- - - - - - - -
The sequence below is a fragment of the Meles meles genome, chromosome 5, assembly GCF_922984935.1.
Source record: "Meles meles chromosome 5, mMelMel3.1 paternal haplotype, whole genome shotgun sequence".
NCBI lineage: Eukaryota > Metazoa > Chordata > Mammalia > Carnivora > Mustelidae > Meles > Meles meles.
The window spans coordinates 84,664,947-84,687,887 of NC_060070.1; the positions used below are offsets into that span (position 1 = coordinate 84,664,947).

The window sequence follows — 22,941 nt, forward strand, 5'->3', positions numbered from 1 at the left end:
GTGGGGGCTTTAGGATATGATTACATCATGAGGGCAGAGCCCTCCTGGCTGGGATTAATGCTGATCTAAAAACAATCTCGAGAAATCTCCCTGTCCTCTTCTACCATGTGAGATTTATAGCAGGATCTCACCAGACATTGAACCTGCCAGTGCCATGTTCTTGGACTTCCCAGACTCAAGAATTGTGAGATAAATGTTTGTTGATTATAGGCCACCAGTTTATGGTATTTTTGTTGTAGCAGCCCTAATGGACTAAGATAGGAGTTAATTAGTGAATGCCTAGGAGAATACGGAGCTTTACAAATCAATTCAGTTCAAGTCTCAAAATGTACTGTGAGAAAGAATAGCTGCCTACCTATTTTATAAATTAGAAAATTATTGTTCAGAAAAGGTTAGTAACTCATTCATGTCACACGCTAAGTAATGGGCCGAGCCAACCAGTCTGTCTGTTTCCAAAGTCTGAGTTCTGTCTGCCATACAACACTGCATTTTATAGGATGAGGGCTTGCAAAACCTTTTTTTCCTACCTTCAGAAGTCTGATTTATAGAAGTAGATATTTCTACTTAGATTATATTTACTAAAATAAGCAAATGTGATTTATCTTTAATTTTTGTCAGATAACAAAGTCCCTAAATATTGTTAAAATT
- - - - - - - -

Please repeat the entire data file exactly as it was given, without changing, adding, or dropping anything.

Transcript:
The sequence below is a fragment of the Meles meles genome, chromosome 5, assembly GCF_922984935.1.
Source record: "Meles meles chromosome 5, mMelMel3.1 paternal haplotype, whole genome shotgun sequence".
NCBI lineage: Eukaryota > Metazoa > Chordata > Mammalia > Carnivora > Mustelidae > Meles > Meles meles.
The window spans coordinates 84,664,947-84,687,887 of NC_060070.1; the positions used below are offsets into that span (position 1 = coordinate 84,664,947).

The window sequence follows — 22,941 nt, forward strand, 5'->3', positions numbered from 1 at the left end:
GTGGGGGCTTTAGGATATGATTACATCATGAGGGCAGAGCCCTCCTGGCTGGGATTAATGCTGATCTAAAAACAATCTCGAGAAATCTCCCTGTCCTCTTCTACCATGTGAGATTTATAGCAGGATCTCACCAGACATTGAACCTGCCAGTGCCATGTTCTTGGACTTCCCAGACTCAAGAATTGTGAGATAAATGTTTGTTGATTATAGGCCACCAGTTTATGGTATTTTTGTTGTAGCAGCCCTAATGGACTAAGATAGGAGTTAATTAGTGAATGCCTAGGAGAATACGGAGCTTTACAAATCAATTCAGTTCAAGTCTCAAAATGTACTGTGAGAAAGAATAGCTGCCTACCTATTTTATAAATTAGAAAATTATTGTTCAGAAAAGGTTAGTAACTCATTCATGTCACACGCTAAGTAATGGGCCGAGCCAACCAGTCTGTCTGTTTCCAAAGTCTGAGTTCTGTCTGCCATACAACACTGCATTTTATAGGATGAGGGCTTGCAAAACCTTTTTTTCCTACCTTCAGAAGTCTGATTTATAGAAGTAGATATTTCTACTTAGATTATATTTACTAAAATAAGCAAATGTGATTTATCTTTAATTTTTGTCAGATAACAAAGTCCCTAAATATTGTTAAAATT